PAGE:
Friday, March 18, 2011

Animals, Announce Your Adaptation!

This week, Mrs. Yollis' class is learning about animal adaptations.

An adaptation is a body part or behavior that helps a living thing survive in its environment.

For example, a giraffe's long neck helps it reach the leaves in high trees on the savannas of Africa.
The giraffe's neck is a physical adaptation.

An antelope squirrel stays cool during the hot desert day by staying in its underground burrow.
This is an example of a behavioral adaptation.


Many animals have physical or behavioral adaptations. For example, polar bears of the Arctic can run on the ice without slipping. To learn about the polar bear's physical adaptation, click here!

Here is a fun animal adaptation quiz!



Use the Online World Book Encyclopedia to research an animal of your choice.
Take notes about two to three adaptations.
Be sure to include the animal's habitat.

Write a comment as if you are that animal. 
Tell us about your adaptations!

What makes your adaptations so useful? Use HTML code to bold the facts!


  1. Dear new friends,

    My name is Bucky Beaver, and I live in a freshwater pond in the woods. I am very busy right now. Actually beavers are busy all the time! We are known for being quite industrious! (I'm quite proud of my industriousness! I'm busy, busy, busy!)

    I have a few moments to spare, and I want to use that time to share two important physical adaptations I have, my teeth and my big flat tail.

    Chew, chew, chew...that's what I do! I use my front teeth to chop down trees, and then I use the trees to make a dam and my lodge. My lodge is my home where I have a family, and we raise our little kits.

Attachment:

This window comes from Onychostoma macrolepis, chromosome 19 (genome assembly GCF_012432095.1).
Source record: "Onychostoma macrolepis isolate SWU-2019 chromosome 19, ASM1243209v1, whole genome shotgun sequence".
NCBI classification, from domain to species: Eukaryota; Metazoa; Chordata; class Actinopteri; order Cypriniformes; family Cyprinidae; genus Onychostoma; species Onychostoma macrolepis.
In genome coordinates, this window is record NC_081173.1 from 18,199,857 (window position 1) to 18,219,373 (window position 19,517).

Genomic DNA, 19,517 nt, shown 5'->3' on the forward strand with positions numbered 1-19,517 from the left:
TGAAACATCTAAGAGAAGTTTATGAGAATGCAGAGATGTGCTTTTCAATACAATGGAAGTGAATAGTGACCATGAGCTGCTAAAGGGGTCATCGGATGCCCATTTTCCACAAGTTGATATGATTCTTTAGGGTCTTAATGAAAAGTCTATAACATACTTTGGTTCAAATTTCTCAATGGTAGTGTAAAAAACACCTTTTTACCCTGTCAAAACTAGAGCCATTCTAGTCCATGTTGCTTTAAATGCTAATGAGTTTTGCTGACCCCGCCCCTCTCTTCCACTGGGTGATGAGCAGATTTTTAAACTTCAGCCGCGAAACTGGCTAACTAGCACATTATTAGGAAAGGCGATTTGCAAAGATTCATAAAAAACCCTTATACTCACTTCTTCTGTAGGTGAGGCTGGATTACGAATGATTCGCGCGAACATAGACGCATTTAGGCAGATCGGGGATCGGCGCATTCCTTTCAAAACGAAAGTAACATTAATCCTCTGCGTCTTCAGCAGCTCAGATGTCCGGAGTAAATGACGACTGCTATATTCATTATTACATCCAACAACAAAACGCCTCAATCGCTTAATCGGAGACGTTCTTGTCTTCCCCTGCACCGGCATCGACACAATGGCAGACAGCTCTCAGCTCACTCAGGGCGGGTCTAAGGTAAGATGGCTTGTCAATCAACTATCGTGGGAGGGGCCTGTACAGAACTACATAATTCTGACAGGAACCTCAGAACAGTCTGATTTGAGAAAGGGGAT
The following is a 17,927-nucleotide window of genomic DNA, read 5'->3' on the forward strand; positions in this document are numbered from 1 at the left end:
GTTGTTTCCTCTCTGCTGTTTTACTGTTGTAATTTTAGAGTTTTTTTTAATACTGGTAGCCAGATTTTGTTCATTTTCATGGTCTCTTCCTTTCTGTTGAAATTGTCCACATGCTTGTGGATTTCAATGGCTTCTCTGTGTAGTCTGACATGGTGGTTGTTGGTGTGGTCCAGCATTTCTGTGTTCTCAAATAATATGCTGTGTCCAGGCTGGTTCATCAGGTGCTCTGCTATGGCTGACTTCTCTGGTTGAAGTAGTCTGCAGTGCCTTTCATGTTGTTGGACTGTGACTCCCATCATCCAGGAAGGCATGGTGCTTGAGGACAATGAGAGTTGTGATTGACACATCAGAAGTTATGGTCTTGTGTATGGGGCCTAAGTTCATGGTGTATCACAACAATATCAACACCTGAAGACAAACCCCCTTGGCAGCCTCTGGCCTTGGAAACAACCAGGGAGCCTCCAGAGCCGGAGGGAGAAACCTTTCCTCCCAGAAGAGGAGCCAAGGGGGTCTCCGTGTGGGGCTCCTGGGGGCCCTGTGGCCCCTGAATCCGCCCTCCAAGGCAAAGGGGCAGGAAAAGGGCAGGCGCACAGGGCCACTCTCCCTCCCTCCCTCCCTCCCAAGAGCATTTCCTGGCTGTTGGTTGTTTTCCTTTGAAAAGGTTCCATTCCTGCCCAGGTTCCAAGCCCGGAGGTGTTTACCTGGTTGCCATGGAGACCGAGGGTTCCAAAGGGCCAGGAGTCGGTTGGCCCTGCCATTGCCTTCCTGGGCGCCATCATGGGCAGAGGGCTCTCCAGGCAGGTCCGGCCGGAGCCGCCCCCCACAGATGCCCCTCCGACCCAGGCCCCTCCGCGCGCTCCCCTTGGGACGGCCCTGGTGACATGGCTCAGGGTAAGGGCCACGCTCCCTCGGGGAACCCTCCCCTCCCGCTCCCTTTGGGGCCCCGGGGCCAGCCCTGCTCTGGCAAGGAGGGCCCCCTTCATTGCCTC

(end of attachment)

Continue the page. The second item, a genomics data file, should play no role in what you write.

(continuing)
My tail is my other physical adaptation. It's so useful! First, I can use it as a rudder to guide me through the water! In addition, when I'm using my sharp teeth to gnaw down a tree, I can use my black scaly-skinned tail to help me balance!

    On no! I just heard my eldest son hit the pond with his flat tail. That's a beaver alert! I've got to swim!

    Have a beautifully busy day!

    Bucky Beaver

  2. Keeaa! Hello Mrs Yollis and Grade 3
    My family and I have several adaptations that help us survive in our alpine environment.
    We have thick plumage to protect us from the weather.

    We use our long sharp talons to dig for our food and although our bill is not as long as the kiwis, we can use it to probe between the rocks or into the snow for food.

    One of our most fun adaptations is that we are curious and intelligent.
    If we find a new object my friends and I flock around and play with it and discover as much as we can about it.
    Scientists have even given us puzzles to do when they are studying us!

    Ooh, a car has just pulled up in the mountain carpark and I like picking at the rubber around the windscreen - gotta go have some fun!


  3. Dear fellow friends,

    I am an animal which has many adaptation beacuase of the extermely cold climate I live in.

    For the Antarctic is the coldest part of the world which has an inhospitable climate to match.

    To surive I have webbed feet which ables me to be a powerful swimmer as well as a streamlined body with wings shaped just like flippers which helps my "fly" through the water.
    My body has a think lay of skin with a blubbber of fat which helps me keep warm. Another fun way of keeping warm is I love to huddle together with my firends in a circle.

    My many dark feathers on my back aren't there just for its good looks. The feathers are there so they can absorb the suns heat into my feathers which is another way of keeping my body warm.

    Must go as I am getting rather hungry.
    From your penguin freind,

  4. Dear Mrs. Ranney's Class,

    Jambo! I am Ayana, the aardvark, from the African grasslands,which are called savannas.

    My claws and my tongue are two of my physical adaptations. Shaped like spoons, my sharp claws help me tear open ant or termite nests, and my sticky, long tongue helps me lap up the delectable dinner I find in the nests!

    My claws really come in handy in many ways! In addition to helping me find my dinner, I used them to dig my 43-foot long burrow.